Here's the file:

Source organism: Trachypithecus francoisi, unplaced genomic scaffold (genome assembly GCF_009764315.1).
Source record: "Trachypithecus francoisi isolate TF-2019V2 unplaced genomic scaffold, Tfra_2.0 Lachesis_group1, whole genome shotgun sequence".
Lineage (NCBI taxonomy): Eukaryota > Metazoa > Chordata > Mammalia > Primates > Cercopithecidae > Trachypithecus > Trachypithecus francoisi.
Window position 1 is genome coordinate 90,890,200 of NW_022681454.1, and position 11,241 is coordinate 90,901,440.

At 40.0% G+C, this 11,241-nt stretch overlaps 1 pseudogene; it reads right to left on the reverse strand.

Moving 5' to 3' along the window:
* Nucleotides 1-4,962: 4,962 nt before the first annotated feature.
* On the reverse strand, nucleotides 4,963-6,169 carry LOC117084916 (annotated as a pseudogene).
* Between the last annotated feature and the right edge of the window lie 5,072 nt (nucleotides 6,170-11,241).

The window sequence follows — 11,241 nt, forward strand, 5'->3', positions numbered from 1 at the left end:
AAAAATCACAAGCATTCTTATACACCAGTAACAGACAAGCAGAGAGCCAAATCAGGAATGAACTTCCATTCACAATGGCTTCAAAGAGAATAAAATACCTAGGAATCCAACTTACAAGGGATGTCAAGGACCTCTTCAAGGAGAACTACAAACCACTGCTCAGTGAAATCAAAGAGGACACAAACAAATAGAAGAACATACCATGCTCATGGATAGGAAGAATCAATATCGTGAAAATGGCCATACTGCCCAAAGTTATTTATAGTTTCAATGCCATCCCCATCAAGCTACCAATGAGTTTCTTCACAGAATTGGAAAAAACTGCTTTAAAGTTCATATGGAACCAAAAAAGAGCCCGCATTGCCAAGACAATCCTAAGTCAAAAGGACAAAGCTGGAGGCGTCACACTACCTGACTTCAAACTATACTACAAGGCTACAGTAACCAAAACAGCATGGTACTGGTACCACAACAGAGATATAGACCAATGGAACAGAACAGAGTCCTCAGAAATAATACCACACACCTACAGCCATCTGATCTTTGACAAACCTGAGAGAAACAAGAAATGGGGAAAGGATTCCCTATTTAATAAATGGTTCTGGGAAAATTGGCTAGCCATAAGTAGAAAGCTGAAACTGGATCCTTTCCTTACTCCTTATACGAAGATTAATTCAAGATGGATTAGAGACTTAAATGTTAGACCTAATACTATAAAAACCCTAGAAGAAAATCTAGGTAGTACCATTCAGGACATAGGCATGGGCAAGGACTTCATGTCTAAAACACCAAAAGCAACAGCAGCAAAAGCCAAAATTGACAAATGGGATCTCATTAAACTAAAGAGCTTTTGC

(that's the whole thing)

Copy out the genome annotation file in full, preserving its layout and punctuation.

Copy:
Source organism: Trachypithecus francoisi, unplaced genomic scaffold (genome assembly GCF_009764315.1).
Source record: "Trachypithecus francoisi isolate TF-2019V2 unplaced genomic scaffold, Tfra_2.0 Lachesis_group1, whole genome shotgun sequence".
Lineage (NCBI taxonomy): Eukaryota > Metazoa > Chordata > Mammalia > Primates > Cercopithecidae > Trachypithecus > Trachypithecus francoisi.
Window position 1 is genome coordinate 90,890,200 of NW_022681454.1, and position 11,241 is coordinate 90,901,440.

At 40.0% G+C, this 11,241-nt stretch overlaps 1 pseudogene; it reads right to left on the reverse strand.

Moving 5' to 3' along the window:
* Nucleotides 1-4,962: 4,962 nt before the first annotated feature.
* On the reverse strand, nucleotides 4,963-6,169 carry LOC117084916 (annotated as a pseudogene).
* Between the last annotated feature and the right edge of the window lie 5,072 nt (nucleotides 6,170-11,241).

The window sequence follows — 11,241 nt, forward strand, 5'->3', positions numbered from 1 at the left end:
AAAAATCACAAGCATTCTTATACACCAGTAACAGACAAGCAGAGAGCCAAATCAGGAATGAACTTCCATTCACAATGGCTTCAAAGAGAATAAAATACCTAGGAATCCAACTTACAAGGGATGTCAAGGACCTCTTCAAGGAGAACTACAAACCACTGCTCAGTGAAATCAAAGAGGACACAAACAAATAGAAGAACATACCATGCTCATGGATAGGAAGAATCAATATCGTGAAAATGGCCATACTGCCCAAAGTTATTTATAGTTTCAATGCCATCCCCATCAAGCTACCAATGAGTTTCTTCACAGAATTGGAAAAAACTGCTTTAAAGTTCATATGGAACCAAAAAAGAGCCCGCATTGCCAAGACAATCCTAAGTCAAAAGGACAAAGCTGGAGGCGTCACACTACCTGACTTCAAACTATACTACAAGGCTACAGTAACCAAAACAGCATGGTACTGGTACCACAACAGAGATATAGACCAATGGAACAGAACAGAGTCCTCAGAAATAATACCACACACCTACAGCCATCTGATCTTTGACAAACCTGAGAGAAACAAGAAATGGGGAAAGGATTCCCTATTTAATAAATGGTTCTGGGAAAATTGGCTAGCCATAAGTAGAAAGCTGAAACTGGATCCTTTCCTTACTCCTTATACGAAGATTAATTCAAGATGGATTAGAGACTTAAATGTTAGACCTAATACTATAAAAACCCTAGAAGAAAATCTAGGTAGTACCATTCAGGACATAGGCATGGGCAAGGACTTCATGTCTAAAACACCAAAAGCAACAGCAGCAAAAGCCAAAATTGACAAATGGGATCTCATTAAACTAAAGAGCTTTTGC